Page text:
Students at a young age need to begin experiencing retelling stories. Once a story is read to them, they should be encouraged to retell the events that occurred in the story.
Students at a young age need to begin experiencing retelling stories. Once a story is read to them, they should be encouraged to retell the events that occurred in the story. This activity should start during kindergarten, when students can use predictable text, such as The Three Little Pigs or Brown Bear, Brown Bear, What do You See?. Older students can also benefit from retelling stories, using more complex texts such as The Diary of Ann Frank. The importance of retelling stories is that it allows students to learn to organize and describe events, which enhances reading comprehension.
Story retelling provides ELLs an opportunity to analyze stories and build oral language as they acquire related vocabulary (Schienkman, 2004). Using pictures to retell a story can be highly beneficial to second language learners. It provides visual support that scaffolds comprehension as ELLs learn new vocabulary. Retelling stories helps ELLs begin to understand sequence, plot, and characterization as they build vocabulary and comprehension skills. But most important of all, it provides the fundamental skills ELL students need to begin retelling stories on paper.
Justine Brandi-Muller is teacher in New Jersey Berkeley Heights Public Schools. She has been using this best practice in her classroom for the past six years. She begins the activity by creating pictures that depict characters, main idea, plot, setting, and other important components of the book she is going to read. Justine then reads the story for the first time, using pictures and other props when appropriate.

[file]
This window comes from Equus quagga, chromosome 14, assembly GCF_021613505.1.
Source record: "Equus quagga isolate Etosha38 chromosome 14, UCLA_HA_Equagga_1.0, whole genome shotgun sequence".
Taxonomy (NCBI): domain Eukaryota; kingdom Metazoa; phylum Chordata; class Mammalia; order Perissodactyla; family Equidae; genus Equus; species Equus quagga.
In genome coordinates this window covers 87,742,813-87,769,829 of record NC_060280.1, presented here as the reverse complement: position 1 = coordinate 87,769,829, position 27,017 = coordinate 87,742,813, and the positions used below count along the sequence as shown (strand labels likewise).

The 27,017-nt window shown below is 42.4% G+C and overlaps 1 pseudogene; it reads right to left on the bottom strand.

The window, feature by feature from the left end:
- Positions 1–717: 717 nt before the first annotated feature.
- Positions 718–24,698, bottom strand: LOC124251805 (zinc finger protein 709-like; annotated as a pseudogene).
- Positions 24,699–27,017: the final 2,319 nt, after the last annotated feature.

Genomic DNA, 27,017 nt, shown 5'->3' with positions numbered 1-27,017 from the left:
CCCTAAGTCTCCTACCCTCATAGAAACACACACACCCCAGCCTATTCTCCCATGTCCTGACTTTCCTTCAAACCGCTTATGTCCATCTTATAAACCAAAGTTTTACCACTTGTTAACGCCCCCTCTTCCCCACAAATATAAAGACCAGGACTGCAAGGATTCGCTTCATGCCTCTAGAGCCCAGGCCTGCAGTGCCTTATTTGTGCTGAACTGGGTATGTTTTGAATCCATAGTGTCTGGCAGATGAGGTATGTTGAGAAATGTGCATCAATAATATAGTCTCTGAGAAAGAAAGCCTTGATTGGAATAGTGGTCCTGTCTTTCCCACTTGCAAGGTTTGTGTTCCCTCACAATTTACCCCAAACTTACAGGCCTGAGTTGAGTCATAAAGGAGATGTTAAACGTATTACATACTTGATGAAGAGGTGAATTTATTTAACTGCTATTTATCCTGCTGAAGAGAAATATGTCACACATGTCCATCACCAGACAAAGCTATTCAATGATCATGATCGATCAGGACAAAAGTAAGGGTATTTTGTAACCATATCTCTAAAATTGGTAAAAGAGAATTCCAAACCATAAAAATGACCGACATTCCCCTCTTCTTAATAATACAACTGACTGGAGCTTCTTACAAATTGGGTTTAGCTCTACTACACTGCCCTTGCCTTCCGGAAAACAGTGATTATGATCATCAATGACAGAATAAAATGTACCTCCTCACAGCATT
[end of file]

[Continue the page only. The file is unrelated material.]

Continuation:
During the first reading, she stops to explain the pictures and deliberately repeats new vocabulary words for the ELL students to have a better understanding. To continue the lesson, she has the students retell the story in small groups in English without pictures (and if a child finds it easier she allows him/her to tell the story in Spanish). During the second reading, Justine has her students use the pictures and new vocabulary words to retell the story in English.
Justine has found that students love to see how much more they remember once they've been provided with a visual clue, such as the pictures. She describes this classroom activity as "a fun, non-threatening way to read in English and have ELLs understand the meaning." She has discovered that her ELL students have become more enthusiastic and willing to take a chance and read aloud; she has also observed that they seem to remember the vocabulary better with this method.
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Scheinkman, N. (2004). Picturing a story. Teaching Pre K-8, (34)6, 58-59.
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Justine Brandi-Muller has been teaching for the past 8 years and has taught grades 2-5. She has provided district wide support as she developed the Foreign Language in the Elementary Schools (FLES) Curriculum for the Lawrence Public School District in N.Y, and re-develop Foreign Language in the Elementary Schools (FLES) Curriculum for the Berkeley Heights Public Schools, N.J, Justine has recently been awarded with an Education Foundation Grant for two schools in her school district. She is planning to enhance Spanish curriculum with additional books, videos, and a live Flamenco Dancing performance. Justine is involved in a "Collegial Partnership" in her school art department, which brings awareness about the culture of numerous Spanish-speaking countries (i.e., Mexico, Spain, Panama, Guatemala, Peru, etc). Justine considers herself a "hands-on" educator. She tries to use all modes of learning to stimulate and enhance her lessons. She also makes sure that her students are exposed to written vocabulary visually, using Total Physical Response (TPR) activities. As Justine said, "It makes the learning environment a fun one, and promotes long term vocabulary recall."